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Listen. It happened. I got bed bugs while traveling. Do I want to be writing this post? Not really. Do I wish I had never accrued the life experience necessary to write this post? Yes, 100%. But now that my bed bugs hostel PTSD has largely subsided, I feel it is my duty to share this experience with the world at large.
I have backpacked around the world for well over a year, all told, and never encountered these demons while traveling… until I did. While I am fairly sure I technically got bed bugs in Cambodia, I warred with and finally eradicated those bed bugs Vietnam. Those motherf*ckers really follow you.
And also, I know how that sounds, that I am a nasty backpacker carrying bed bugs around from place to place, but I can assure you I am Type A as all get-out and was incredibly anal about the whole process and basically carried my belongings in plastic everywhere.
So whether you’ve encountered bed bugs while traveling, or just want to learn how to avoid getting bed bugs while traveling, read on.
Bed Bug Facts
In other words, KNOW THY ENEMY. Facts about bed bugs will not rid the world of hostel bed bugs (or hotel bed bugs, or any species of bed bugs), but knowledge is power, and to be honest I have rarely felt more powerless than when I had them.
Some of us combat powerlessness by lashing out, some of us ignore it, and some of us… spend hours on WebMD’s bed bug page.
I realize if you’re already in the cruel embrace of bed bugs, knowing whether your looking at Cimex lectularius or Cimex hemipterus is… unhelpful. But, as I learned dealing with bed bugs in Vietnam, they aren’t like other creepy crawlies, and some things I learned about them throughout this nightmare were pretty counterintuitive.
Bed bugs are tiny reddish brown parasites.
So, okay, this one isn’t counterintuitive in the slightest.
If you’re wondering what bed bugs look like, I find them to be almost flea-like in appearance, but wider and flatter. They are red, to copper colored, to almost black.
They’re also super quick, because of course they are.
You may already know this, but they drink your blood. It’s gross. They are drawn to carbon dioxide and body heat, so a warm, sleeping body is their catnip. Bed bug-nip. Blech.
Also, I have a theory thoroughly unsupported by current science that they develop a taste for specific individuals’ blood, so if they’ve already fed on you they’ll flock to you/your belongings that smell like you. Maybe this is just the bed bugs in Cambodia, but just some food for thought.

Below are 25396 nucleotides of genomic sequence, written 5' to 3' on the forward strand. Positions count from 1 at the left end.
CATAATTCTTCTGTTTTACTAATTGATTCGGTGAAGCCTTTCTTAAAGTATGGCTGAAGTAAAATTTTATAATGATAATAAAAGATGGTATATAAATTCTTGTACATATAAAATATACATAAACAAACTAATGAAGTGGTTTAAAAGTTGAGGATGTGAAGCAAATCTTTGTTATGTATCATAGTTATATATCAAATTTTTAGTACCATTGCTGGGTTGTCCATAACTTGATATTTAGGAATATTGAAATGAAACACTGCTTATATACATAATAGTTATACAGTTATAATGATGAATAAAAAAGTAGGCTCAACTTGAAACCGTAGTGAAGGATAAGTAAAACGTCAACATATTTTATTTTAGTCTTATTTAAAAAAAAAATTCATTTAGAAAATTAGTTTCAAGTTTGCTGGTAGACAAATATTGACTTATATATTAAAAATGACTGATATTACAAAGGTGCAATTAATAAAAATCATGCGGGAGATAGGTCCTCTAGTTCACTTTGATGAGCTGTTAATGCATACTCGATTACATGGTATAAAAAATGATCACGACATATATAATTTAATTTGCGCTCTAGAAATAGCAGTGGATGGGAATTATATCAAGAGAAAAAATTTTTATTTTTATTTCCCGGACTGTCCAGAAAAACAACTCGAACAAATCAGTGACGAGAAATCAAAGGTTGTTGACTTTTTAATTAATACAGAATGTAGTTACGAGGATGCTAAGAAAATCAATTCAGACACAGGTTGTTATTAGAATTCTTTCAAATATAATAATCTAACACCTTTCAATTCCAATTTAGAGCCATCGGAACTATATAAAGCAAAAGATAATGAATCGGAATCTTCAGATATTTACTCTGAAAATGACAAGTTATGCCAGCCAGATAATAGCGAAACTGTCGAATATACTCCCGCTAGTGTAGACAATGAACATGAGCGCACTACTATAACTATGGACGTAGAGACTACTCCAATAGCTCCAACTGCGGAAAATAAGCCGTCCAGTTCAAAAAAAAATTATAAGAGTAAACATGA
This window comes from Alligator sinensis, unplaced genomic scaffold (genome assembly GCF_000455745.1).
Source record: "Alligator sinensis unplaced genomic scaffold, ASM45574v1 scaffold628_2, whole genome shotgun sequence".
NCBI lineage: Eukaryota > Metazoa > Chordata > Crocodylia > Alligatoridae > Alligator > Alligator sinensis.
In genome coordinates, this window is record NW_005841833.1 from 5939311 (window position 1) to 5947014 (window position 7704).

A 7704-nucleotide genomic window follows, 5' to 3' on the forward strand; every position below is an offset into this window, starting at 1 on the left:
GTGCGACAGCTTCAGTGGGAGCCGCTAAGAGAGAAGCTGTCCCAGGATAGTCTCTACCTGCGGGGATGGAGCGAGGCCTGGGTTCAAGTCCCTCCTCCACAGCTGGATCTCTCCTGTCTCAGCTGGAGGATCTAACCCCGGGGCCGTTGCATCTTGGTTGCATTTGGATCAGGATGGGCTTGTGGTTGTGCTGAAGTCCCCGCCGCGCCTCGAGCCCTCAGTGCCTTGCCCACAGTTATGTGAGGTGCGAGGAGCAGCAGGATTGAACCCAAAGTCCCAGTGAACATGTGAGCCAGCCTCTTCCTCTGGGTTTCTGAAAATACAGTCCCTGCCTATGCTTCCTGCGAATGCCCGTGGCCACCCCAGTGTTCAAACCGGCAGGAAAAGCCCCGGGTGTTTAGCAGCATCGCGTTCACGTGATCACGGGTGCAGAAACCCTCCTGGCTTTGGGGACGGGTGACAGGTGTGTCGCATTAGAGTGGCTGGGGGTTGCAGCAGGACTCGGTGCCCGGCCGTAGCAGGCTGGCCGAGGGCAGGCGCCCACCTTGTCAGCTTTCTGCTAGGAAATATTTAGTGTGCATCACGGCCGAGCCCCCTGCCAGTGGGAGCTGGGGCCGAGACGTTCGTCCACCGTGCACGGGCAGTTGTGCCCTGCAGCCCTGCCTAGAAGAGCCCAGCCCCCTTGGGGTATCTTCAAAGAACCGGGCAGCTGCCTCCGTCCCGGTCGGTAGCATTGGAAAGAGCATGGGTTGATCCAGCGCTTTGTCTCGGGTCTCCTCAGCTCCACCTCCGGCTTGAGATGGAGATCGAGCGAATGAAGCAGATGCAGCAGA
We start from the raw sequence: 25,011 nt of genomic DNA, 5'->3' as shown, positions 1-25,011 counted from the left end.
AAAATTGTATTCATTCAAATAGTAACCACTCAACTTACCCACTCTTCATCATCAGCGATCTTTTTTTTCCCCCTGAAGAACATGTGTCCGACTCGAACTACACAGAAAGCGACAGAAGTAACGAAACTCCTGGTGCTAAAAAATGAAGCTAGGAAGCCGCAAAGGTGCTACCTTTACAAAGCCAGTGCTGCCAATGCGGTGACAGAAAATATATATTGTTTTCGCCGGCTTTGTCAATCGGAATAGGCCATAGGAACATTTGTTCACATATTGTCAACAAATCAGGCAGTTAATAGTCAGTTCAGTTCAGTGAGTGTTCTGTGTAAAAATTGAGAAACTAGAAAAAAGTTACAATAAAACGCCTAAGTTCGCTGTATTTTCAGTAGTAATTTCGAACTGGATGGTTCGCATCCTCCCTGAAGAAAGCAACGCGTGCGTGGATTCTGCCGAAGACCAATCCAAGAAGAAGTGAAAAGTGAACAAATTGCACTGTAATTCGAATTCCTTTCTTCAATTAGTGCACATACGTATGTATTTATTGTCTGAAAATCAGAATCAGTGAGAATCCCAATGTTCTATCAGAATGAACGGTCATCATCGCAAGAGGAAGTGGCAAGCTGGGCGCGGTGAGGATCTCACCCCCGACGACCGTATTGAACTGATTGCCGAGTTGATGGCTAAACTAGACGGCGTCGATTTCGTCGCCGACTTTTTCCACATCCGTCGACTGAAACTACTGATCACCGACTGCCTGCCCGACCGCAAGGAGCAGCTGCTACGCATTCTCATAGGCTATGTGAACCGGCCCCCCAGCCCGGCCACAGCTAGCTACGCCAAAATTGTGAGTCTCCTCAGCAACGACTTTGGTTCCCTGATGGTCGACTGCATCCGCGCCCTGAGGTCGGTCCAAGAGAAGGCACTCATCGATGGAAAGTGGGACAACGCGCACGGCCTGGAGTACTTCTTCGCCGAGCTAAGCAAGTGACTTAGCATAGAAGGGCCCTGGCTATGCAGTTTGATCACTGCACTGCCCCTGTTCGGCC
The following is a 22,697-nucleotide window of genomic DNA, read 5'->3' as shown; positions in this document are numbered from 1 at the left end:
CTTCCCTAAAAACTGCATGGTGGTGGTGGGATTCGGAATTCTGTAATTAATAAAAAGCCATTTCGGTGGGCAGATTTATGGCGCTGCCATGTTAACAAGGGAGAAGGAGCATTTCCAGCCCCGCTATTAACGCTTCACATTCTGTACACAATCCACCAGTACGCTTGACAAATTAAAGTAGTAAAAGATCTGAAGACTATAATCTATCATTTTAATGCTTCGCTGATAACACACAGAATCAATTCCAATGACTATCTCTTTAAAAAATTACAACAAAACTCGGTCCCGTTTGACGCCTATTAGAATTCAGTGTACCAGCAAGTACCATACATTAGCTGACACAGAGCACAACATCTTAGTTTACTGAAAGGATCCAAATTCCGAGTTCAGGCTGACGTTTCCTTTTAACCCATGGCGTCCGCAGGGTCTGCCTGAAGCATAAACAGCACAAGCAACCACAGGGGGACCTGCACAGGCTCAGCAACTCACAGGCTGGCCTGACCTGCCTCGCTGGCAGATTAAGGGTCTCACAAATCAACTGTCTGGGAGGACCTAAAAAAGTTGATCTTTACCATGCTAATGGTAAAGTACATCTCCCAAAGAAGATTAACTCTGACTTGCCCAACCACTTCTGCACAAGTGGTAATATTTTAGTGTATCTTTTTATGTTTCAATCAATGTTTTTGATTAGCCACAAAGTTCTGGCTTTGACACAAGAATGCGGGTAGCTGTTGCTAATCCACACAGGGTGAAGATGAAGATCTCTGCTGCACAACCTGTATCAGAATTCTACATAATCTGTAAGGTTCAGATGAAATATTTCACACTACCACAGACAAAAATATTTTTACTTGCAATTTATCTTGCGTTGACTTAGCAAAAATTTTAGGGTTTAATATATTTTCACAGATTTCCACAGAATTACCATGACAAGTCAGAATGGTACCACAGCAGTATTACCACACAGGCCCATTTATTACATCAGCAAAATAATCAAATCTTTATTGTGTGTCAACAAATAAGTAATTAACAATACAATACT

Bed bugs are really good at hiding.
Unless an infestation is super duper bad, a room full of bed bugs could actually look perfectly fine. They can hide in the crevices of mattresses and other furniture, sometimes for long periods of time.
Often, you’ll see signs of bed bugs before you see the actual critters. These “signs” are often in the form of red bed bug poop (yes, it’s blood poop) (yes, I’m gagging as I write this). If the sheets aren’t light/white, you could miss that so easily!
In other words, just casually visually inspecting a bed or your backpack, certainly doesn’t guarantee you’ll spot them, their tiny eggs, or their bloody skidmarks. There are some really sneaky methods we can use to outsmart them at their own game, though—more on that later.
Bed bugs do not carry disease.
Thank you, lord. This would just be the absolute horrible icing on the horrible cake, but thankfully bed bugs do not carry known diseases.
AKA once you get rid of them (which you will! I promise!) you can stop worrying about them. This is the one way they’re better than, say, mosquitos or rodents, who can infect you weeks before you show symptoms.
Their bites aren’t difficult to identify.
Okay, so, obviously I’m no doctor, but when I noticed the bites I just… knew.
Bed bugs bite at night, first of all, so waking up covered in bites (I think I had a dozen or so) is a pretty damn clear indicator. To make a generalization, they’re bigger and splotchier than flea bites, and redder and more numerous than mosquito bites.
They’ll be slightly different for everyone depending on how you react to them of course, but they’re drawn to body heat so often attack your torso/neck, upper arms, thighs, or butt. That’s a really good indicator we’re not just looking at mosquito bites, which tend to be scatted around your body more randomly.
They also tend to bite in clusters and lines. A lot of medium-sized red bites in a line up your back? Yeah, that’s a bed bug.
They also feel differently from other bug bites I’ve had, in that they itch worse than mosquito bites but scratching provides no relief. It’s painful. That’s just my experience.